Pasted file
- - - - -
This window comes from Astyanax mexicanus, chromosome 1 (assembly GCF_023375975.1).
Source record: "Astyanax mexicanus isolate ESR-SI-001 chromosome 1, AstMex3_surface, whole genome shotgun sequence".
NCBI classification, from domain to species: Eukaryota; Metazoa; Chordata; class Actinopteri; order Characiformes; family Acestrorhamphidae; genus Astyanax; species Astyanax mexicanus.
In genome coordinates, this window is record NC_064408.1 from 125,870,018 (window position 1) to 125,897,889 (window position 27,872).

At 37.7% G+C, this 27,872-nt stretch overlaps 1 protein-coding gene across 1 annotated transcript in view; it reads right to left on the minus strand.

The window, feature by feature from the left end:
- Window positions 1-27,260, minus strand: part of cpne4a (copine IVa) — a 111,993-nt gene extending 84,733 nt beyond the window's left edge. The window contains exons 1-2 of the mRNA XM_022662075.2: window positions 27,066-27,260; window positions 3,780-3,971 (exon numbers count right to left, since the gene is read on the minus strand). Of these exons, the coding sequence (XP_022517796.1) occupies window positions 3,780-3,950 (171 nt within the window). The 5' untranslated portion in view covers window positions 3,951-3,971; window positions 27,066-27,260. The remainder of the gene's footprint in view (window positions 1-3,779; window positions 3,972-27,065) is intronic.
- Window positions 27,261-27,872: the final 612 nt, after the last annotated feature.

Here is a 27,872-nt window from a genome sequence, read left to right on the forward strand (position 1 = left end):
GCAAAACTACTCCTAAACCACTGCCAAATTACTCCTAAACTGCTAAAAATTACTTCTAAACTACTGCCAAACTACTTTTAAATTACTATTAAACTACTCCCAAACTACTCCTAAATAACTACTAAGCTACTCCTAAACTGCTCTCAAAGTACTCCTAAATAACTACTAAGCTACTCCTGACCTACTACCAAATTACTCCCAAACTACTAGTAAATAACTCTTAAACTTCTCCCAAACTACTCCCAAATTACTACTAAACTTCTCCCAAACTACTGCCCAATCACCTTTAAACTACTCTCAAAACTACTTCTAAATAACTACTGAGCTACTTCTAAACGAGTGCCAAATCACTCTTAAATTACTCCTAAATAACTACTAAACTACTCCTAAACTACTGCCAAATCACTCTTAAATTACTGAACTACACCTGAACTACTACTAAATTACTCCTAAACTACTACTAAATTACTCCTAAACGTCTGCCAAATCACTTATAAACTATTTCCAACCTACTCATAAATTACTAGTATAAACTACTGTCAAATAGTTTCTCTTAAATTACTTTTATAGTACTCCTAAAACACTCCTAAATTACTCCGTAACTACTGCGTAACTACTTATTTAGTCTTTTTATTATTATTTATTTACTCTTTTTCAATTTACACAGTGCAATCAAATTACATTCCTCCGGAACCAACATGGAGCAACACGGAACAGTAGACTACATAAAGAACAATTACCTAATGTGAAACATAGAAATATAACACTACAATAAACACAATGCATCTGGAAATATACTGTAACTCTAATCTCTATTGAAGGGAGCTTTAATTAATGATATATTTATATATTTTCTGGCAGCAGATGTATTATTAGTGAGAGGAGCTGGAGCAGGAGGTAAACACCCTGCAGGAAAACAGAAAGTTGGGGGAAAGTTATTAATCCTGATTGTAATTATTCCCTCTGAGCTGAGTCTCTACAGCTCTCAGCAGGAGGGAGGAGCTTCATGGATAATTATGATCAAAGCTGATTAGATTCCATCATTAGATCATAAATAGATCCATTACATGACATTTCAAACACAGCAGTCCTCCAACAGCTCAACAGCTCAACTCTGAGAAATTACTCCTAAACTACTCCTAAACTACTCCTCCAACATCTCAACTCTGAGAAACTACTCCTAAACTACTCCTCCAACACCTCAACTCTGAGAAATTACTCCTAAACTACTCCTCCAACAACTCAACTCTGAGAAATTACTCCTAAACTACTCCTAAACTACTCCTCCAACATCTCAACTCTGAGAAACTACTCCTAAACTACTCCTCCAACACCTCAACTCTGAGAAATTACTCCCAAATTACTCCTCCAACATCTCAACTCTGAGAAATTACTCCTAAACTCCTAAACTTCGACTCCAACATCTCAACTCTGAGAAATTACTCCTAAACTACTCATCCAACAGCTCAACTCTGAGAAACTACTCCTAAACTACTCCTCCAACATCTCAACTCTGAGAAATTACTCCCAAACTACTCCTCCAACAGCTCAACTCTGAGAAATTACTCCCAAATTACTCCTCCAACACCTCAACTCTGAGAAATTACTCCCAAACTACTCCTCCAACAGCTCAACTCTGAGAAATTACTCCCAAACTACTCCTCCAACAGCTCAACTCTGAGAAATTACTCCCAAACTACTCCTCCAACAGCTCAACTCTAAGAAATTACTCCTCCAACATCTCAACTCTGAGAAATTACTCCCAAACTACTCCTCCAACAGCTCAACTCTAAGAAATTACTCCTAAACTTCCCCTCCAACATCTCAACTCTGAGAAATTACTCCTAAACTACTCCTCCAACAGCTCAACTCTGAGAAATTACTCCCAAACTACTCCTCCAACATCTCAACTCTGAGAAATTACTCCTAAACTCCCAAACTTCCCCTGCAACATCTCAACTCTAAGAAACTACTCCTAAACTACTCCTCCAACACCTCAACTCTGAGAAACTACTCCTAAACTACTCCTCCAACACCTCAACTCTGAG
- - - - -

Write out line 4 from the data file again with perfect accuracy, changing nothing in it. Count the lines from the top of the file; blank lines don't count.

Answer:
In genome coordinates, this window is record NC_064408.1 from 125,870,018 (window position 1) to 125,897,889 (window position 27,872).